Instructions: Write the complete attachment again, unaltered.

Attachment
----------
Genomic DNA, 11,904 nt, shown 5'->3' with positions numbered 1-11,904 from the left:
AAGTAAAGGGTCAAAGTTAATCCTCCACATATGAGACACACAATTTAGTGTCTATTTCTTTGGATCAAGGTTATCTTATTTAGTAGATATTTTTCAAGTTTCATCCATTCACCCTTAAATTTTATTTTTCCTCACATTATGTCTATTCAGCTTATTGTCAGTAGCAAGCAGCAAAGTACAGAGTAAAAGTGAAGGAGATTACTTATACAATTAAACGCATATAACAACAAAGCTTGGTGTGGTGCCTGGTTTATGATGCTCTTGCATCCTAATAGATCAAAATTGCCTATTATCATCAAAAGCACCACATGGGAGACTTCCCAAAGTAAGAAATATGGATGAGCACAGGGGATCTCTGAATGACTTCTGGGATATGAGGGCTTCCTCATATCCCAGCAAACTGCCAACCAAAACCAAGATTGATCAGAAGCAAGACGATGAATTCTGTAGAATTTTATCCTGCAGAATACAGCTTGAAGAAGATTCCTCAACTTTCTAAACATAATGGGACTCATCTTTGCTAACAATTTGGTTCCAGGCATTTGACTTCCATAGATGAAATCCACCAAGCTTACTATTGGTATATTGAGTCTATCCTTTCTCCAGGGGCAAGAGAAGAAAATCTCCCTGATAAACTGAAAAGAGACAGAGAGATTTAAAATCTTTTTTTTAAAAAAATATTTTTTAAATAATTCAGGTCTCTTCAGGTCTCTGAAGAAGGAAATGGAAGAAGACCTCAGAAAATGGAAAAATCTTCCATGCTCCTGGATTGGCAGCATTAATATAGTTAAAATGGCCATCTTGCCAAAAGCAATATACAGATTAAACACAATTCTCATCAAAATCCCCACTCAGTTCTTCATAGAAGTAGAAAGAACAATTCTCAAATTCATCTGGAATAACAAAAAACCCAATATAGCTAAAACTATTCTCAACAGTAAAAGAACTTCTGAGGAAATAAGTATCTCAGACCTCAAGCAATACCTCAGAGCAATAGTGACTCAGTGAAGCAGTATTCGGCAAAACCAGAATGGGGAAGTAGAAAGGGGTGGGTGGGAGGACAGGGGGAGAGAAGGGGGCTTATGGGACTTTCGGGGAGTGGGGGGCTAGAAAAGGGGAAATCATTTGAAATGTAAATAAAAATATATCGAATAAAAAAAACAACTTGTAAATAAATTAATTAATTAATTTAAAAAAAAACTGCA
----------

Genomic DNA, 11,904 nt, shown 5'->3' with positions numbered 1-11,904 from the left:
AAGTAAAGGGTCAAAGTTAATCCTCCACATATGAGACACACAATTTAGTGTCTATTTCTTTGGATCAAGGTTATCTTATTTAGTAGATATTTTTCAAGTTTCATCCATTCACCCTTAAATTTTATTTTTCCTCACATTATGTCTATTCAGCTTATTGTCAGTAGCAAGCAGCAAAGTACAGAGTAAAAGTGAAGGAGATTACTTATACAATTAAACGCATATAACAACAAAGCTTGGTGTGGTGCCTGGTTTATGATGCTCTTGCATCCTAATAGATCAAAATTGCCTATTATCATCAAAAGCACCACATGGGAGACTTCCCAAAGTAAGAAATATGGATGAGCACAGGGGATCTCTGAATGACTTCTGGGATATGAGGGCTTCCTCATATCCCAGCAAACTGCCAACCAAAACCAAGATTGATCAGAAGCAAGACGATGAATTCTGTAGAATTTTATCCTGCAGAATACAGCTTGAAGAAGATTCCTCAACTTTCTAAACATAATGGGACTCATCTTTGCTAACAATTTGGTTCCAGGCATTTGACTTCCATAGATGAAATCCACCAAGCTTACTATTGGTATATTGAGTCTATCCTTTCTCCAGGGGCAAGAGAAGAAAATCTCCCTGATAAACTGAAAAGAGACAGAGAGATTTAAAATCTTTTTTTTAAAAAAATATTTTTTAAATAATTCAGGTCTCTTCAGGTCTCTGAAGAAGGAAATGGAAGAAGACCTCAGAAAATGGAAAAATCTTCCATGCTCCTGGATTGGCAGCATTAATATAGTTAAAATGGCCATCTTGCCAAAAGCAATATACAGATTAAACACAATTCTCATCAAAATCCCCACTCAGTTCTTCATAGAAGTAGAAAGAACAATTCTCAAATTCATCTGGAATAACAAAAAACCCAATATAGCTAAAACTATTCTCAACAGTAAAAGAACTTCTGAGGAAATAAGTATCTCAGACCTCAAGCAATACCTCAGAGCAATAGTGACTCAGTGAAGCAGTATTCGGCAAAACCAGAATGGGGAAGTAGAAAGGGGTGGGTGGGAGGACAGGGGGAGAGAAGGGGGCTTATGGGACTTTCGGGGAGTGGGGGGCTAGAAAAGGGGAAATCATTTGAAATGTAAATAAAAATATATCGAATAAAAAAAACAACTTGTAAATAAATTAATTAATTAATTTAAAAAAAAACTGCA